Need to know and least privilege are two of the foundational principles of cybersecurity. Need to know limits information access to the information that an individual requires to carry out his or her job responsibilities. Least privilege extends this concept to system privileges. Learn about the principles of need to know and least privilege.
- [Instructor] Let's take some time to talk about a few of the key principles of information security. These are general rules that form the foundation of many of the security controls that organizations put in place to protect the confidentiality of sensitive information. The first of these principles is the concept known as need to know. In organizations that enforce need to know, individuals are not automatically given access to sensitive information simply because they possess the appropriate security credentials and clearance.
Instead, access decisions are made on a case by case basis, and the individual must demonstrate that he or she has a valid business need to access the information. This need to know principle is commonly followed in military and government circles that handle classified information. An extension of the need to know principle is the principle of least privilege. Least privilege says that an individual should be assigned the minimum set of privileges that is necessary to carry out his or her job responsibilities.
This is particularly important for privileged users such as system administrators and other IT professionals. Rather than granting IT staff blanket superuser access to all systems, security administrators should carefully evaluate each employee's job responsibilities and assign the minimum set of permissions required by those duties. Implementing least privilege in the real world can be a cumbersome undertaking, and organizations need to strike a balance between the desire to follow a least privilege approach and the practical realities of running an IT organization.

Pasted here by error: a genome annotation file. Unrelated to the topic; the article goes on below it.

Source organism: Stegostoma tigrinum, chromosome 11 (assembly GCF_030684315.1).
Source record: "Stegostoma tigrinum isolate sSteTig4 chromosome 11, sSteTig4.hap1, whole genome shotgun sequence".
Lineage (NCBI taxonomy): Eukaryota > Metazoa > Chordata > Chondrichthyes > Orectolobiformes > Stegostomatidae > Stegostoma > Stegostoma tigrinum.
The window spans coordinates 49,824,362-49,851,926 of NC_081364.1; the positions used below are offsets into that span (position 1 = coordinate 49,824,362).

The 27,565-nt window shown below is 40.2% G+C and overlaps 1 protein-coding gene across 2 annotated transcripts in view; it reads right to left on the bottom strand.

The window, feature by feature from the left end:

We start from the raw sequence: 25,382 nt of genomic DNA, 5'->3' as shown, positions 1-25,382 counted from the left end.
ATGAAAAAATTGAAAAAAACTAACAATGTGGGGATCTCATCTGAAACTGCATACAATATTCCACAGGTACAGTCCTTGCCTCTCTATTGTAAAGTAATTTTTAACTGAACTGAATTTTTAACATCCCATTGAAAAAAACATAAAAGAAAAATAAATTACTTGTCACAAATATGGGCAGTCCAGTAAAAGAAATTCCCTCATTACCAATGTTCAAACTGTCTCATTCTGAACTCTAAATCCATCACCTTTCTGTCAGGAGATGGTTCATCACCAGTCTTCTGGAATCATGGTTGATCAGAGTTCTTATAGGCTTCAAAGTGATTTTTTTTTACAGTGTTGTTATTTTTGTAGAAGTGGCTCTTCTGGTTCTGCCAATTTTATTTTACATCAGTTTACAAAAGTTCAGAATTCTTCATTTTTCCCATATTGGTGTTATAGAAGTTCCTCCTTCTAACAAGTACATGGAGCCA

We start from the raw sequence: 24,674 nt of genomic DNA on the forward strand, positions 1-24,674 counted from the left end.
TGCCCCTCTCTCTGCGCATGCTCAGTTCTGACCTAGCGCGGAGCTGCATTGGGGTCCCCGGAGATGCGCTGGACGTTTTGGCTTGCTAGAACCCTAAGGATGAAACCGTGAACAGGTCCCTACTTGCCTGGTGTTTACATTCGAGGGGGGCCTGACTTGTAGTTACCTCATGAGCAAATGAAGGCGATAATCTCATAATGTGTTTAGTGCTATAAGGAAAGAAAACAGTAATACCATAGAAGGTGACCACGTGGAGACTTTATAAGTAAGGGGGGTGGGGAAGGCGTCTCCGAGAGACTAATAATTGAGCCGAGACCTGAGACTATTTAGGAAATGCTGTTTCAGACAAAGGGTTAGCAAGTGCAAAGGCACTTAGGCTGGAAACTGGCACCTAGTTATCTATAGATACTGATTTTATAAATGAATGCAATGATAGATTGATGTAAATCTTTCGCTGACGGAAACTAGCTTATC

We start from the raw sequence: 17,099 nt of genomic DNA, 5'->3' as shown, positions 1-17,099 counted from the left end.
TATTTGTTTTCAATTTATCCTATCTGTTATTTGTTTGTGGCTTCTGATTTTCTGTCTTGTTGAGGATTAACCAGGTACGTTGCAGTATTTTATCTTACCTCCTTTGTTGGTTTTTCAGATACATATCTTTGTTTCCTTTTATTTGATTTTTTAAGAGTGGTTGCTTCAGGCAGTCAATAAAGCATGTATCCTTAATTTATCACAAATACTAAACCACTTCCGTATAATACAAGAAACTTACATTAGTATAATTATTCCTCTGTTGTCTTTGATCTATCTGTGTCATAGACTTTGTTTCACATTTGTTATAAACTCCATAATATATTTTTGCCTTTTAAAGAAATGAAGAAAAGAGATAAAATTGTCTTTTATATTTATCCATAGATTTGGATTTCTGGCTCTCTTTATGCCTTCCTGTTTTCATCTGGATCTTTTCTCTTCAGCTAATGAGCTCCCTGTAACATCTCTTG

Many organizations choose to follow the least privilege approach and supplement it with emergency access procedures that allow IT staff to upgrade their own privileges in an emergency situation by following a highly audited process. Privilege aggregation, also known as privilege creep, is one of the most common barriers to least privilege. IT staff commonly change job responsibilities and shift from department to department. When they take on new responsibilities, they often require new system privileges and they simply can't carry out their job tasks until someone grants those permissions.
This usually means that new permissions are granted fairly quickly. However, there's no immediate detrimental effect if nobody revokes that individual's old permissions that are no longer needed in the new job. IT staff who remain in an organization for a long time with a variety of different positions may accumulate privileges over time that in aggregate violate the least privilege principle. User account reviews are a good control against privilege creep.
The principles of need to know and least privilege form the core foundation of cyber security programs.
- Conducting investigations
- Reviewing the basic concepts of computer forensics
- Using network forensic analysis techniques
- Reporting and documenting incidents
- Correlating security event Information
- Understanding continuous security monitoring activities
- Preventing data loss and theft with data loss prevention technology
- Reviewing the security issues surrounding virtualization
- Learning about the major cloud computing models
- Learning about the three tiers of public cloud computing
- Implementing the principle of separation of duties
- Building an incident response program